AI decides job layoffs, Russia nuclear treaty, Inflation, & more: Over the Weekend #008

Welcome to another edition of “Over the Weekend.” This is where I summarize interesting finance and economics content that I read, listened to, or viewed this past week. I also link to the sources so you can check them out “over the weekend.”

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1. Putin continues to blame the West and NATO

In his state of the nation speech on Feb. 21, Russian President Vladimir Putin continued to use the West and the expansion of Nato as his excuse for invading Ukraine.

“They are not going to stop. The threat continues every day,” Putin said. “The elite of the West does not conceal their ambitions, which is to strategically defeat Russia…They do that by making local conflicts into much wider and bigger ones.”

Putin added that the United States in particular sees the war in Ukraine “as an anti-Russian project.”

Source: CNN

2. Russia suspends its participation in nuclear arms treaty

Russia is suspending its participation in the New START nuclear arms reduction treaty. The treaty states that both the United States and Russia are permitted to conduct inspections of each other’s weapons sites, but inspections have been halted since 2020 due to the Covid-19 pandemic.

The New START treaty is the only agreement left regulating the world’s two largest nuclear arsenals.

The treaty puts limits on the number of deployed intercontinental-range nuclear weapons that both the US and Russia can have. According to US officials, Russia has continually refused to allow inspections of its nuclear facilities. 

Source: CNN

Antagonist’s Take

This story and the one cited in #1 show that tensions between the U.S. and Russia aren’t easing. Among many important questions is whether things will escalate from here and if they will remain isolated in Ukraine. Could war expand across Eastern Europe? Will China follow a similar path with Taiwan? How will the U.S. react if that happens?

3. AI decides who gets laid off.

According to Insider, AI might not take your job, but companies are already using it to help them decide whom to lay off. 

The article cites a Capterra survey of 300 HR leaders in the United States. 98% of the HR leaders surveyed said that they’ll rely on software and algorithms to reduce labor costs in the event of a 2023 recession.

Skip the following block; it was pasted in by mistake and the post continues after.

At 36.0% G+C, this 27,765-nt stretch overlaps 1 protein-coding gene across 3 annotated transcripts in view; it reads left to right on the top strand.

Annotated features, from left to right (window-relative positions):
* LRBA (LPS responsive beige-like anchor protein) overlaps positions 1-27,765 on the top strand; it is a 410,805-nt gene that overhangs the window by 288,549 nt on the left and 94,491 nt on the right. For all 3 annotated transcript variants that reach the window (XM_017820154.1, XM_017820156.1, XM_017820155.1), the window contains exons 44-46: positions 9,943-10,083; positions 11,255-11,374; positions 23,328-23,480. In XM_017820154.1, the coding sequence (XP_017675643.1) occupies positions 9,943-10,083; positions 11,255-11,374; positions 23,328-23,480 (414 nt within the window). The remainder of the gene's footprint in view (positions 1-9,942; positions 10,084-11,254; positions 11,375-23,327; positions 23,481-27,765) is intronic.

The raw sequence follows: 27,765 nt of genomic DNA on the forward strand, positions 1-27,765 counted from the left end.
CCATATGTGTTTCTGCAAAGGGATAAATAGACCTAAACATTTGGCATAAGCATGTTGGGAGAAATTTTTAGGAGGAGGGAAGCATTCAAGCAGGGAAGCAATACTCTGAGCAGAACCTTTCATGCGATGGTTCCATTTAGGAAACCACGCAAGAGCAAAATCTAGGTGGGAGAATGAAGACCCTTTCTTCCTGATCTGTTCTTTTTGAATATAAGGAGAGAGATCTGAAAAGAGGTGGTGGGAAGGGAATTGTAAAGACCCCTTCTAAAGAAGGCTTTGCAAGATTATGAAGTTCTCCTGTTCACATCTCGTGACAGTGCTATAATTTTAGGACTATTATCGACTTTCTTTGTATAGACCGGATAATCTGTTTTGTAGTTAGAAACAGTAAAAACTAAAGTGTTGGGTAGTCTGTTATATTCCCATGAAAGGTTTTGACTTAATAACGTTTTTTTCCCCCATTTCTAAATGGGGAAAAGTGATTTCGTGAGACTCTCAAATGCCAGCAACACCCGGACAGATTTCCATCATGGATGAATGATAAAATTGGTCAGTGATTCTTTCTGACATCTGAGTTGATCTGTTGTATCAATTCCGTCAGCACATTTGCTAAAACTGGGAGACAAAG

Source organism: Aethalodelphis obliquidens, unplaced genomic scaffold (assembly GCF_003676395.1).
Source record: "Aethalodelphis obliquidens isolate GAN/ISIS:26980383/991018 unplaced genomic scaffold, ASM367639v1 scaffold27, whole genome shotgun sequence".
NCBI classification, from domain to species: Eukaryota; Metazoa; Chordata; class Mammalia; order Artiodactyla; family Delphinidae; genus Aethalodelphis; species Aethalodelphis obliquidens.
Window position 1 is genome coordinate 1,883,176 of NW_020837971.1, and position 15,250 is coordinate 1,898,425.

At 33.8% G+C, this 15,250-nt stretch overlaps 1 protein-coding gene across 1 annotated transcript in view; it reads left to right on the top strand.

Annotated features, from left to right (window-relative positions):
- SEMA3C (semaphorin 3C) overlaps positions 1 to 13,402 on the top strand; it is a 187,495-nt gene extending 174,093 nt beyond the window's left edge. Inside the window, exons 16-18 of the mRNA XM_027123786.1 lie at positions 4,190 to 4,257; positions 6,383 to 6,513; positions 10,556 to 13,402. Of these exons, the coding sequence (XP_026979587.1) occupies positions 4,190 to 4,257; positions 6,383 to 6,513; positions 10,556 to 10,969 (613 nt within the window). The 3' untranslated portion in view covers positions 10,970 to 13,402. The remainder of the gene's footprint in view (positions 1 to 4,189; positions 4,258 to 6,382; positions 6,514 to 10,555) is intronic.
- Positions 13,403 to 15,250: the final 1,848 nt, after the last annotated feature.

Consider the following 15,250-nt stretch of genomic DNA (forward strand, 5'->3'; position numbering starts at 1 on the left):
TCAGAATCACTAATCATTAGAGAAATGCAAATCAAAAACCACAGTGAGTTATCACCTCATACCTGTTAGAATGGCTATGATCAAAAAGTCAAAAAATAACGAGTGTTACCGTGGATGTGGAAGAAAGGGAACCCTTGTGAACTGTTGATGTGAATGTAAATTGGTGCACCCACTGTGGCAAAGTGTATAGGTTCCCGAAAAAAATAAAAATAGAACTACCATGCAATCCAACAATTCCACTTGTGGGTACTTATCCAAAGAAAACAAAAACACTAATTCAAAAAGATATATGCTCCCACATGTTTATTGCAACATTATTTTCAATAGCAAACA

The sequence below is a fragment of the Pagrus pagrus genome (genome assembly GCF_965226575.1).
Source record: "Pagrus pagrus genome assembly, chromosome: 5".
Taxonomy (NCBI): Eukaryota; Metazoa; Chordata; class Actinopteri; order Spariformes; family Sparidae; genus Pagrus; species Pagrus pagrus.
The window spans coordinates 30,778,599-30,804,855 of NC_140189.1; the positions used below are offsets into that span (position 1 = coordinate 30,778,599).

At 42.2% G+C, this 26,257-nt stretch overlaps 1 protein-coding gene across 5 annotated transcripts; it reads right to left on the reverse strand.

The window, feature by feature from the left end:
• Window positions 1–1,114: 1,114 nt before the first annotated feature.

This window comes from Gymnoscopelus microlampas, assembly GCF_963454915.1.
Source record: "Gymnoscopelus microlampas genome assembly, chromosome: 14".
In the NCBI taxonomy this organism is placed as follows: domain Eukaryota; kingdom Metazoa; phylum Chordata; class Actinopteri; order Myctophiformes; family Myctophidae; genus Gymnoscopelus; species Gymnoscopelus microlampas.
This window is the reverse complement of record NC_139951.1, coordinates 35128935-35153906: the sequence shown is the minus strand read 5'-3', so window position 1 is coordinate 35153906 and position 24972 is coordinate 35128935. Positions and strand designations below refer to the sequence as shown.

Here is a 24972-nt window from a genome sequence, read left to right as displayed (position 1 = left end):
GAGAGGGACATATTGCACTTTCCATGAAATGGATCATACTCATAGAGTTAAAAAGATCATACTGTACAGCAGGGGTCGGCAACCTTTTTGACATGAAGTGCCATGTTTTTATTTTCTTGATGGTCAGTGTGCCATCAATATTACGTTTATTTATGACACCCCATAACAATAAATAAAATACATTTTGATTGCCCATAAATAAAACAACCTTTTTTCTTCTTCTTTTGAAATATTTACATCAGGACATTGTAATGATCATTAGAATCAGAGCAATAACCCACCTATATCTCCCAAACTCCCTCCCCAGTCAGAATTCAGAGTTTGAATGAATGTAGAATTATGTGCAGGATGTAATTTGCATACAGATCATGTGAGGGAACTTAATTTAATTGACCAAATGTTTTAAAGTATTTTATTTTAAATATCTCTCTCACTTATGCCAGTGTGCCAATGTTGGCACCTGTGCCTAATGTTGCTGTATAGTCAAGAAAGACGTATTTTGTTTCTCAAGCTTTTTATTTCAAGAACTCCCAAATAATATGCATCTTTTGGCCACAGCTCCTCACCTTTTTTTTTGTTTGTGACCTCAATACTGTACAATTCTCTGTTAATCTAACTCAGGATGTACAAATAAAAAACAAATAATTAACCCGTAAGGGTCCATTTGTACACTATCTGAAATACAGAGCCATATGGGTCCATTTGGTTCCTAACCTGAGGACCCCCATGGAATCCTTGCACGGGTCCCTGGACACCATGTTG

Only 50% of those leaders are completely confident their technology will make unbiased recommendations, however, and less than half (47%) are entirely comfortable making layoff decisions based on recommendations from that same tech.

Antagonist’s Take

This is yet another example of why ethics must be at the heart of the development and use of AI. While the technology certainly has many benefits, it is not immune to the same prejudices that plague humans. In 2017, for example, Amazon reportedly built an AI tool to hire people but had to shut it down because it was discriminating against women.

4. Inflation remains higher than forecasted.

The Federal Reserve’s preferred inflation gauge rose last month at its fastest pace since June. Entrenched high prices in the U.S. economy could lead the Fed to keep raising interest rates well into this year.

Source: Yahoo Finance

Antagonist’s Take

In the Jan. 21 edition of “Over the Weekend,” I wrote that the tight job market made me doubt that the Fed could reduce inflation as quickly as it had predicted.

Yesterday’s report from the Commerce Department seems to support my skepticism.

Also, in the Jan. 7 edition of “Over the Weekend,” I cited research from Darius Dale of 42 Macro. He argued that the Fed’s forecasts were too aggressive, and this would lead to errors in how it handled interest rates. Those mistakes, he said, would result in a harsher recession than what most investors are expecting. He added that the recession won’t come until the second half of this year at the earliest.

Darius’ predictions seem to be spot on so far.

5. Enough bad news. Check out this fascinating stuff!

This Twitter thread by Trung Phan provides examples of the incredible innovation that can occur when one industry learns from another. Here are some examples:

  • Ferrari F1 pit crew —> Children’s hospital ICU process
  • Poultry incubator —> Human baby incubator
  • Sawmills —> Dyson bagless vacuum
  • Grape press —> Printing press
  • Airplane landing gear —> Foldable baby stroller
  • Peregrine falcon —> B2 Bomber

That’s it for this edition of “Over the Weekend.” If you’re not yet a subscriber, don’t miss the next edition. Subscribe to The Antagonist for free! In addition to “Over the Weekend,” you’ll receive educational articles, investing and trading research, and financial market insights.

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